The first annual ‘Record Store Day‘ was held yesterday to raise the profile of – and provide a shot in the arm for – struggling independent music sellers. Music stores across North America took the day to celebrate the culture of buying and selling records, and draw attention to their financial plight. More than 1,400 independent music stores have closed in the US since 2003, and that number only figures to grow in the coming years. For those of us that take record stores for granted, it’s hard to imagine that one day they might be a thing of the past.
In the spirit of yesterday’s festivities – and because on this blog every day is record store day – here are five of my favorite independent record stores…
AMOEBA MUSIC – San Francisco [pictured] & Berkeley, CA – Both of these stores are so massive and all-encompassing that it seems like they sell every record in existence. The selection is so large that I’ve actually experienced brain-freeze at the Berkeley store – wandered around befuddled and left without buying anything. It’s Disneyland for music fans.
In business since: 1990 [Berkeley store]
HOUSE OF RECORDS – Eugene, OR – This converted 3-bedroom house full of music sits off the east edge of the University of Oregon campus and has one of the least generic/corporate interiors of any music store in existence. It gets bonus points for being the record store where I bought my first LPs in college, and it still gives me that thrilling ‘High Fidelity’ record buzz.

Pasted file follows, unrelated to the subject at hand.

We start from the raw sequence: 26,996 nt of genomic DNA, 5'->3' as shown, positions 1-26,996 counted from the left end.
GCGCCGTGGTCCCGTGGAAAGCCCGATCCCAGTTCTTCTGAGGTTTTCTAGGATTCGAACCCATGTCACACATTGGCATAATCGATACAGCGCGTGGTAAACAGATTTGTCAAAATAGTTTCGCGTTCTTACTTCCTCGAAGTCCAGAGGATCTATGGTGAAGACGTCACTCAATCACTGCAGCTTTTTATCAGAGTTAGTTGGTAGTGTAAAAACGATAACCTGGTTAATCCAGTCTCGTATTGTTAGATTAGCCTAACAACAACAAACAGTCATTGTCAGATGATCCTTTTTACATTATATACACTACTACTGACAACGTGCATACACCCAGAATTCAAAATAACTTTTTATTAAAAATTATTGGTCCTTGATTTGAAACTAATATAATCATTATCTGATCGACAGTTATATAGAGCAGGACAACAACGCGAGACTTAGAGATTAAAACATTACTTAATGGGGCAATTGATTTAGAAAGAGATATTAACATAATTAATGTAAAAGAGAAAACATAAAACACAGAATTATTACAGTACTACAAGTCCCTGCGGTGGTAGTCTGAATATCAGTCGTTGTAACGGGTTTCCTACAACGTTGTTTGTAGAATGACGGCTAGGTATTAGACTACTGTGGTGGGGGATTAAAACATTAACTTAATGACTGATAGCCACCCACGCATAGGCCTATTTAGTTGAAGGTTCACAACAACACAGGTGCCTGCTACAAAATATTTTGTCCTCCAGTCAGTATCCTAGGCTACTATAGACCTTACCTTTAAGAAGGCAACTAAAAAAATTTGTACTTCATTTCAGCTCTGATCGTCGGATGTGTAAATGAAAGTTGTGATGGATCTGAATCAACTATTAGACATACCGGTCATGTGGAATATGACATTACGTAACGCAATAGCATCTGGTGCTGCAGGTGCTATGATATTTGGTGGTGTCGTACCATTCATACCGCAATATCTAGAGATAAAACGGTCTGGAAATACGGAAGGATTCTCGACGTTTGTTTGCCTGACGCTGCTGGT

In business since: 1971
2nd AVENUE RECORDS – Portland, OR – 2nd Avenue stocks a vast number of CDs and t-shirts, but the real draw is their staggering selection of LPs, which features many hard-to-find new releases, re-issues, and original nuggets. If you like vinyl, this store can be dangerous.
In business since: 1982
DAVE’S RECORDS – Chicago, IL – Dave boasts more than 40,000 LPs in stock, which is amazing considering that his store can’t be more than 200 square feet. ‘Most records per square foot’ would be a reasonable motto for Dave’s, but they already have an even better one: “CDs – Never had ‘em, never will.”
In business since: 1983 or so
WATERLOO – AUSTIN, TX – Waterloo is less record store and more community activity center. It’s been voted ‘best record store’ in the Austin Chronicle reader’s poll every year since its founding, and always features both up-and-coming and well-known artists at in-store events. With more than 6,400 square feet of retail space, Waterloo has the space to offer a large selection of both LPs and CDs.
In business since: 1982
And five defunct record stores that I wish were still kicking…
RECORD FINDER – San Francisco, CA
HAPPY TRAILS – Eugene, OR
DJANGO’S – Portland, OR
SATURN RECORDS – Oakland, CA
VILLAGE MUSIC – Mill Valley, CA
“You can’t roll a joint on an iPod – buy vinyl!” – Shelby Lynne
More on the first annual Record Store Day:
New York Times: ‘Record Stores Fight To Be Long Playing’
The Edmonton Journal: ‘Record Stores Get Their Special Day’